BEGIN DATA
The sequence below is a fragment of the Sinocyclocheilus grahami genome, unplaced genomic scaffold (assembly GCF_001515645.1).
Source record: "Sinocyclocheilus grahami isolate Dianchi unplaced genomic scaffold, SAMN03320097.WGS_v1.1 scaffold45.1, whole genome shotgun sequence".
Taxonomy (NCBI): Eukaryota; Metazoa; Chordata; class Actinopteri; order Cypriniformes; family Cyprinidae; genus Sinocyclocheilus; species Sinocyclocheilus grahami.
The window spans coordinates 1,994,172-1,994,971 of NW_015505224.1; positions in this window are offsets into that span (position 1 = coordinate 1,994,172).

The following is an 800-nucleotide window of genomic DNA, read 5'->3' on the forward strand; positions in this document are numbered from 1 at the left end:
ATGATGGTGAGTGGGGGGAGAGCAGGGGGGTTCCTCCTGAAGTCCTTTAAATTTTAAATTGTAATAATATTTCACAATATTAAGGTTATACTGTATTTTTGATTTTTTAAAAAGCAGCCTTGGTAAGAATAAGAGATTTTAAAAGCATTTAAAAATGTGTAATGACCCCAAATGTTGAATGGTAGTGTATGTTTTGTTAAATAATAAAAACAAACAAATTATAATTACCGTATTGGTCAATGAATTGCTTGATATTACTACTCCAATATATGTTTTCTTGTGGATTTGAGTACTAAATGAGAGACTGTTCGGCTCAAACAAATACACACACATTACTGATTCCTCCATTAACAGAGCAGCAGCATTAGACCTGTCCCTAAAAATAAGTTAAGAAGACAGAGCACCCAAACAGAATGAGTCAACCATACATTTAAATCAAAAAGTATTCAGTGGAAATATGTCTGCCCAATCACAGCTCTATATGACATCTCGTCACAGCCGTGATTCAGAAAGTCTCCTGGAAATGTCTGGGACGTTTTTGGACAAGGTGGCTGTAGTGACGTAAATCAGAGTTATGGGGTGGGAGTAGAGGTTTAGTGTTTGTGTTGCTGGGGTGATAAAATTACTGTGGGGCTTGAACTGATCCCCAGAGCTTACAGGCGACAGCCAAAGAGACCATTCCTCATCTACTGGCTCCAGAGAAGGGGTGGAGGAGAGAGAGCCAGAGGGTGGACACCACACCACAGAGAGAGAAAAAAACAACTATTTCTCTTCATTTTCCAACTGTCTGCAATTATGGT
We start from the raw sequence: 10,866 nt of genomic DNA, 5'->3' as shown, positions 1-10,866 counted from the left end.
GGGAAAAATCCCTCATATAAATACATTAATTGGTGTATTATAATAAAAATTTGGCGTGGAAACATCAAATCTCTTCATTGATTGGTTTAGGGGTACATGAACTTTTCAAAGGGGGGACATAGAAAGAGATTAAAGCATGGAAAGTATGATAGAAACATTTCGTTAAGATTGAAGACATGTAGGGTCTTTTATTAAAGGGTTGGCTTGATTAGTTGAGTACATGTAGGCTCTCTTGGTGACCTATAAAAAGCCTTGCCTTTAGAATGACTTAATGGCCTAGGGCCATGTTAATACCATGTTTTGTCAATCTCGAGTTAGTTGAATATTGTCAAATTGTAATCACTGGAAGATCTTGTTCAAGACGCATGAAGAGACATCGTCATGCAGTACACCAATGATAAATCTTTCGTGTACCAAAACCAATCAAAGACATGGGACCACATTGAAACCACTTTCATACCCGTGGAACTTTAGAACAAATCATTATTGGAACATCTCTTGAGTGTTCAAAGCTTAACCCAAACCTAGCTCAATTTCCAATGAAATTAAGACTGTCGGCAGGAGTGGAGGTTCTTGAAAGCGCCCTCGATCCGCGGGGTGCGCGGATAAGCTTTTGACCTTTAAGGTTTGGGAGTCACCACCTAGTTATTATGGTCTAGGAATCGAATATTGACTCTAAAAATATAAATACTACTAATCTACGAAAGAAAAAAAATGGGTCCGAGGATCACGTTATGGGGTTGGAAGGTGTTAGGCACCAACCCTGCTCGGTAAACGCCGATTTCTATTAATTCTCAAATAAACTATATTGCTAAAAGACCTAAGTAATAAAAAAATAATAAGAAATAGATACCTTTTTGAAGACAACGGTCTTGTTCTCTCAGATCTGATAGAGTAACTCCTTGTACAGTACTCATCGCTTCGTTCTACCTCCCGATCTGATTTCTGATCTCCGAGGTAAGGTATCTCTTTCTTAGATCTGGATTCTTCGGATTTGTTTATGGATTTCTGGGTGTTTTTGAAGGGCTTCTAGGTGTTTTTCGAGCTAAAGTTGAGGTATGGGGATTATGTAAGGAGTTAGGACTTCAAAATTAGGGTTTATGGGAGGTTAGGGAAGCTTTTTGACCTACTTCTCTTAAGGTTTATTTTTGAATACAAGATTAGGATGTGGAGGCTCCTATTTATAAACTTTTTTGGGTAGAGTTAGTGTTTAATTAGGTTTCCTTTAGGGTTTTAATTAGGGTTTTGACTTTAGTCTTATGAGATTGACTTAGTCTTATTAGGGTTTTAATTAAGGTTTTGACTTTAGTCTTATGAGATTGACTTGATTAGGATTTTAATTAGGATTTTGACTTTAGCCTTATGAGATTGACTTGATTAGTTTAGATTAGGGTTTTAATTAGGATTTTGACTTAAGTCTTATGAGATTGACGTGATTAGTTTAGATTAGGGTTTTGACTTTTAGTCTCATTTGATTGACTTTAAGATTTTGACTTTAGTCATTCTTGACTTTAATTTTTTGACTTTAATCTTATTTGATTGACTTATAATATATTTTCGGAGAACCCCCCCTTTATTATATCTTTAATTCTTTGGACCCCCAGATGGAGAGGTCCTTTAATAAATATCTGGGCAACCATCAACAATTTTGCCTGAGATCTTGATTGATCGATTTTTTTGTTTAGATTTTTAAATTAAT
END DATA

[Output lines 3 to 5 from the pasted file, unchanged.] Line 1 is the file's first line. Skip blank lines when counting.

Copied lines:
Taxonomy (NCBI): Eukaryota; Metazoa; Chordata; class Actinopteri; order Cypriniformes; family Cyprinidae; genus Sinocyclocheilus; species Sinocyclocheilus grahami.
The window spans coordinates 1,994,172-1,994,971 of NW_015505224.1; positions in this window are offsets into that span (position 1 = coordinate 1,994,172).

The following is an 800-nucleotide window of genomic DNA, read 5'->3' on the forward strand; positions in this document are numbered from 1 at the left end: